What China's New Leadership Means for the US
The U.S. is not the only superpower facing political change this week. China begins its 18th Communist Party Congress on Wednesday and party leaders will decide who will lead the world's second biggest economy.
"This is an historic time to be watching China politically now," says Nicholas Consonery, Asia analyst for Eurasia Group, a global political risk research and consulting firm. "The Communist Party, which has been in charge since 1949, is going to see a big transition in the entire leadership of the party."
Consonery tells The Daily Ticker that the Party's standing committee, which leads the country, will almost completely turn over and may even be reduced in size from nine to seven members. These individuals will likely run China for the next 10 years.
It's expected that Xi Jinping, China's vice president, will be named the new head of state and Li Kequiang, the current executive vice premier, will become the new premier. Although the changes will announced by Nov. 11, they won't take effect until March 2013.
Consonery says the changes are wide and deep -- the equivalent in the U.S. to a change in the presidency, the Joint Chiefs of Staff, the Supreme Court and the governorships of most or all the states, all at once.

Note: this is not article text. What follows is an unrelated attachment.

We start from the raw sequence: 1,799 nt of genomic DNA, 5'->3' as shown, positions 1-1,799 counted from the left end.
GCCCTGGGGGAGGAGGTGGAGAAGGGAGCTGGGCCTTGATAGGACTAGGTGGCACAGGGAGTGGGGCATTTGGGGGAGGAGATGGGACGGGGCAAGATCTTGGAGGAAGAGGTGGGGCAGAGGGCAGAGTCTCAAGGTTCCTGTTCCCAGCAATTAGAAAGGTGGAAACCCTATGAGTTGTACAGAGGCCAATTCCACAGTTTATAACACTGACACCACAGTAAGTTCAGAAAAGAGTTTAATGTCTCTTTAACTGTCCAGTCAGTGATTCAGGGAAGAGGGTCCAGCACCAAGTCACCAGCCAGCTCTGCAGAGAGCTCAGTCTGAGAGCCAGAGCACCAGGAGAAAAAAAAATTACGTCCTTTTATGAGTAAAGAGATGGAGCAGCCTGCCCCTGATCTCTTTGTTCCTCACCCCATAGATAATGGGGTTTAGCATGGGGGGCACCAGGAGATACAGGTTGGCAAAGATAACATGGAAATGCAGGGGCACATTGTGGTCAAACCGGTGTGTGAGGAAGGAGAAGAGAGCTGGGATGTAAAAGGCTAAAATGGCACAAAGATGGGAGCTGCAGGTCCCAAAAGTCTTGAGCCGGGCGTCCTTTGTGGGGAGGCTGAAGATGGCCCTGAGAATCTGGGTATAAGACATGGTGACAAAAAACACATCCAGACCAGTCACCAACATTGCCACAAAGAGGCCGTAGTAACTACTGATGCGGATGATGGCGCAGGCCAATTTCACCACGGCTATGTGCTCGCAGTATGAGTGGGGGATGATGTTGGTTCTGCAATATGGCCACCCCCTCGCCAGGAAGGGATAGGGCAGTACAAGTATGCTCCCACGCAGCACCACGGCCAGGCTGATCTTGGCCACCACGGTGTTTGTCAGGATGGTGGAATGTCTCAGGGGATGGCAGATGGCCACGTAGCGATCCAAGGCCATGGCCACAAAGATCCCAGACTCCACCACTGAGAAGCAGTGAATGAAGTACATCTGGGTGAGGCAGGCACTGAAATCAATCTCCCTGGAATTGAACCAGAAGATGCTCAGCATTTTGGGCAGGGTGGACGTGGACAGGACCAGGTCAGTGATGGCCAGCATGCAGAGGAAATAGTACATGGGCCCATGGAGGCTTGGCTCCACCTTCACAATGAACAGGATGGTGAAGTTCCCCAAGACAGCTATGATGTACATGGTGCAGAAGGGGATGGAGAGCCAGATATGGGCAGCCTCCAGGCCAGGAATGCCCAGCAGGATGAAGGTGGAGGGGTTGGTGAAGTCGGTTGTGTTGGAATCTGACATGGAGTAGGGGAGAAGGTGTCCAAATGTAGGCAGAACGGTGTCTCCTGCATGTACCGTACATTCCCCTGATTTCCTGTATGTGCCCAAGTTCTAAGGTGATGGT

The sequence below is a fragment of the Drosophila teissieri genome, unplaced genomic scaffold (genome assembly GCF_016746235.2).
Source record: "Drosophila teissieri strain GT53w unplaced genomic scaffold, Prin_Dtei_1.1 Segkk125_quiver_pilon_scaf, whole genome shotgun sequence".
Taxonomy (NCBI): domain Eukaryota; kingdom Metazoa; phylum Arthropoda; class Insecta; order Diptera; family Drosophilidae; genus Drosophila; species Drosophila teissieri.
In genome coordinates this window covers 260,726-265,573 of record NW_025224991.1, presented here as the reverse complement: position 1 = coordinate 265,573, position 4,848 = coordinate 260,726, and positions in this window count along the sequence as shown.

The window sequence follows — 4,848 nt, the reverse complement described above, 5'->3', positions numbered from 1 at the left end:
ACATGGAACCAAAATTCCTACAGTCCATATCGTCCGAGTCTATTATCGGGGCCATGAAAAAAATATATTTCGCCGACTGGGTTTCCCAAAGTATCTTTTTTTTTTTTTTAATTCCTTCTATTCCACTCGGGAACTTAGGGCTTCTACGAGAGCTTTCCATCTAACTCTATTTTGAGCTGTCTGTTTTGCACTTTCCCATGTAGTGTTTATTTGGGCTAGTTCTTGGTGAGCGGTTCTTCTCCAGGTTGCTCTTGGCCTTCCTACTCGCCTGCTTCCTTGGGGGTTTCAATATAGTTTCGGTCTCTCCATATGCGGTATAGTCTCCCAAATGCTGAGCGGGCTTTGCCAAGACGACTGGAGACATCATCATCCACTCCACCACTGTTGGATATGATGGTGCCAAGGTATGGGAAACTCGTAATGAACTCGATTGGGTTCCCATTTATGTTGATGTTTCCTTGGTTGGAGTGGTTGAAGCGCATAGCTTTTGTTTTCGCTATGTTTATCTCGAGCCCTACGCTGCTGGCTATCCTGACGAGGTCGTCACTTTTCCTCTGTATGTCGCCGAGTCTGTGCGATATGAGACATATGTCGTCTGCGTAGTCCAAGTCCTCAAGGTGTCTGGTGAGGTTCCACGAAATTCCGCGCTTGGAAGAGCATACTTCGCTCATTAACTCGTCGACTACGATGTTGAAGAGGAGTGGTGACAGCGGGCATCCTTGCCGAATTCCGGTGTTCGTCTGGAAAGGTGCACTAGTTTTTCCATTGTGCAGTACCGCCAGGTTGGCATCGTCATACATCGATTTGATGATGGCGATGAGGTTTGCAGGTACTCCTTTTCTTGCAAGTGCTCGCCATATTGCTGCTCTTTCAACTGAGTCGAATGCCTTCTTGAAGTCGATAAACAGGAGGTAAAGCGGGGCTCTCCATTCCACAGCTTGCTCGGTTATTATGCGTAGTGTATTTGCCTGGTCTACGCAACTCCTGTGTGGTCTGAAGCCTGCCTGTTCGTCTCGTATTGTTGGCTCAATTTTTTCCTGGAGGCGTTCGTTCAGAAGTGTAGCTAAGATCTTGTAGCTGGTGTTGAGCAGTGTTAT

"It's not just change at the top of the party, but the whole party structure," adds Consonery.
China's new government will face many domestic challenges including a slowing economy, a growing middle class and increasing demands for political reform. China's economy grew at a 7.4% annual rate in the third quarter—its slowest since the first quarter of 2009.
China's new leadership with also have to contend with an increasingly fraught relationship with the U.S. and its Asian neighbors.
The Obama Administration has been bringing more cases against China through the WTO, charging China with unfair trade practices.
"The U.S. is clearly headed in the direction of taking more forceful stances with China over trade and economic issues," says Consonery.
In Asia, there's a "growing level of concern about China's rise…on the part of many of its neighbors and a clear determination on the part of the U.S. to increase its engagement there," says Consonery. China and Japan both claim ownership of the uninhabited Senkaku Islands, which are currently controlled by Japan.
Chinese surveillance ships have been seen sailing in the waters around the islands. On Tuesday the U.S. and Japan began an 11-day join military exercise in the area.
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